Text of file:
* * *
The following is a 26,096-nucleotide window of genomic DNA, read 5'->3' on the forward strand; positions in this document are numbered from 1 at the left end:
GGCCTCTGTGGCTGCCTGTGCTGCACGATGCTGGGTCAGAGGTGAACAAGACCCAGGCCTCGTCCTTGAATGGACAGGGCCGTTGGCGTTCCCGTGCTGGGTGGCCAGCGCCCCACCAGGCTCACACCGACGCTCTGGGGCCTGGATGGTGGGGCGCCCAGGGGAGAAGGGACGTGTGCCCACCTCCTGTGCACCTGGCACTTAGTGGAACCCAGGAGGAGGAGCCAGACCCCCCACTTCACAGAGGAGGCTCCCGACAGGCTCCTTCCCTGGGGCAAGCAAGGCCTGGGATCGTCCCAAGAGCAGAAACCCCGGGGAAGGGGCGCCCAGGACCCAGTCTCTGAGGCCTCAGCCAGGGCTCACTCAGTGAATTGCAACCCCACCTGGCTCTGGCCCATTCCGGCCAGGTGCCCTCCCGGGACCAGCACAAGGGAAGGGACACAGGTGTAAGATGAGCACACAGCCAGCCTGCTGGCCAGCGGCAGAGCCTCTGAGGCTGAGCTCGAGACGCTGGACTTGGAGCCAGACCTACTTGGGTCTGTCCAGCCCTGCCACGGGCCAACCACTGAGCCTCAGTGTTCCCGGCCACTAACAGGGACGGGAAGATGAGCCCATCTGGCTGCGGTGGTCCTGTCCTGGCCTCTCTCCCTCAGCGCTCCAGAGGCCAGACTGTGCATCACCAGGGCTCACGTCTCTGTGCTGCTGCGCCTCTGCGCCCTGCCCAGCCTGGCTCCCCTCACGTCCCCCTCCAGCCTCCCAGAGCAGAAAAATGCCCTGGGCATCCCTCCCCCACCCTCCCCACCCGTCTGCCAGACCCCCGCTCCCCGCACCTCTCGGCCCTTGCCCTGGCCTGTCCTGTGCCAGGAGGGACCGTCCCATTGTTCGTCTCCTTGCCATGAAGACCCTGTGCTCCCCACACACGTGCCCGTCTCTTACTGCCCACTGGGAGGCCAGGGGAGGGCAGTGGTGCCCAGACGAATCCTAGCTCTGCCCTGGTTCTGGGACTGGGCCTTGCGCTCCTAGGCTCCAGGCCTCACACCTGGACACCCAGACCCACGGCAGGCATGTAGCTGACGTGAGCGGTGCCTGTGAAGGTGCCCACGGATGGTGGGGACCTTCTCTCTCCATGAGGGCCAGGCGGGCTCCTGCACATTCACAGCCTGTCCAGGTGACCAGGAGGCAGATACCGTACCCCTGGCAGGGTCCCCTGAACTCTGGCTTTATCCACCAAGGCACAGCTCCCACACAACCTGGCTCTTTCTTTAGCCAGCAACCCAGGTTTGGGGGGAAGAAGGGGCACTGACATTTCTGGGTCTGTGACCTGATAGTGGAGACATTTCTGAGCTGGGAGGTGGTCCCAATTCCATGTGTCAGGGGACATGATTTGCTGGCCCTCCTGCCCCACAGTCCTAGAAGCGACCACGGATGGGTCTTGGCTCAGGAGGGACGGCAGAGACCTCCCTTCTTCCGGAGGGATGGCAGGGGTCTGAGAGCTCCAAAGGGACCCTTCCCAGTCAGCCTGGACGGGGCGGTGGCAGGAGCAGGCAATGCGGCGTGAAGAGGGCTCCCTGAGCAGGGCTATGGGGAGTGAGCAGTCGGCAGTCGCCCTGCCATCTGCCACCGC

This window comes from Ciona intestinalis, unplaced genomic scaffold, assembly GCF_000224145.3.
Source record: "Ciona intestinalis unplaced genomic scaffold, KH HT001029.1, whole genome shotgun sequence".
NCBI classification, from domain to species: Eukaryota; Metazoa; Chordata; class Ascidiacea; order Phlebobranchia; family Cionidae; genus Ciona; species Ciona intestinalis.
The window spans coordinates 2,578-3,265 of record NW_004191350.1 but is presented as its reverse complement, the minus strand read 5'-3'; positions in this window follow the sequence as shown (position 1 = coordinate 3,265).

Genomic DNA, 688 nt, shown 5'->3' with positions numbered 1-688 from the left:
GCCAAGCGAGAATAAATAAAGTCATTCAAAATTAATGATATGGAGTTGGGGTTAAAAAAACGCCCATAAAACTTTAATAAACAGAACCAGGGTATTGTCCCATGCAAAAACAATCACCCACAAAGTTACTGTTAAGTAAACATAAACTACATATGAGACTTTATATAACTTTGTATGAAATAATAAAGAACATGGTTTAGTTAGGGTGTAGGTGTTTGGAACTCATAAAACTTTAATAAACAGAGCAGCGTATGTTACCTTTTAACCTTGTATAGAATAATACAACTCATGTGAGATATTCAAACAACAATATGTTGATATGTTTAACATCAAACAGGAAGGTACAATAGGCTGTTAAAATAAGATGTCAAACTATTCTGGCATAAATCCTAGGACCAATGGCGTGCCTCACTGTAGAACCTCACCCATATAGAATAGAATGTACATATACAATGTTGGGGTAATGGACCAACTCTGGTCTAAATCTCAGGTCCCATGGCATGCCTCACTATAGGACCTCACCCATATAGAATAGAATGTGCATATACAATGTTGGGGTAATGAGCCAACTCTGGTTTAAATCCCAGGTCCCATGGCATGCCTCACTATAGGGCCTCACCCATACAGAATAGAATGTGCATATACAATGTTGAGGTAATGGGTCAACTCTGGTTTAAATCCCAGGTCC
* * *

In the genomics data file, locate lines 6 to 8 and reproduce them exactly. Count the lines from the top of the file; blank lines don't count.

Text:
The window spans coordinates 2,578-3,265 of record NW_004191350.1 but is presented as its reverse complement, the minus strand read 5'-3'; positions in this window follow the sequence as shown (position 1 = coordinate 3,265).

Genomic DNA, 688 nt, shown 5'->3' with positions numbered 1-688 from the left:
GCCAAGCGAGAATAAATAAAGTCATTCAAAATTAATGATATGGAGTTGGGGTTAAAAAAACGCCCATAAAACTTTAATAAACAGAACCAGGGTATTGTCCCATGCAAAAACAATCACCCACAAAGTTACTGTTAAGTAAACATAAACTACATATGAGACTTTATATAACTTTGTATGAAATAATAAAGAACATGGTTTAGTTAGGGTGTAGGTGTTTGGAACTCATAAAACTTTAATAAACAGAGCAGCGTATGTTACCTTTTAACCTTGTATAGAATAATACAACTCATGTGAGATATTCAAACAACAATATGTTGATATGTTTAACATCAAACAGGAAGGTACAATAGGCTGTTAAAATAAGATGTCAAACTATTCTGGCATAAATCCTAGGACCAATGGCGTGCCTCACTGTAGAACCTCACCCATATAGAATAGAATGTACATATACAATGTTGGGGTAATGGACCAACTCTGGTCTAAATCTCAGGTCCCATGGCATGCCTCACTATAGGACCTCACCCATATAGAATAGAATGTGCATATACAATGTTGGGGTAATGAGCCAACTCTGGTTTAAATCCCAGGTCCCATGGCATGCCTCACTATAGGGCCTCACCCATACAGAATAGAATGTGCATATACAATGTTGAGGTAATGGGTCAACTCTGGTTTAAATCCCAGGTCC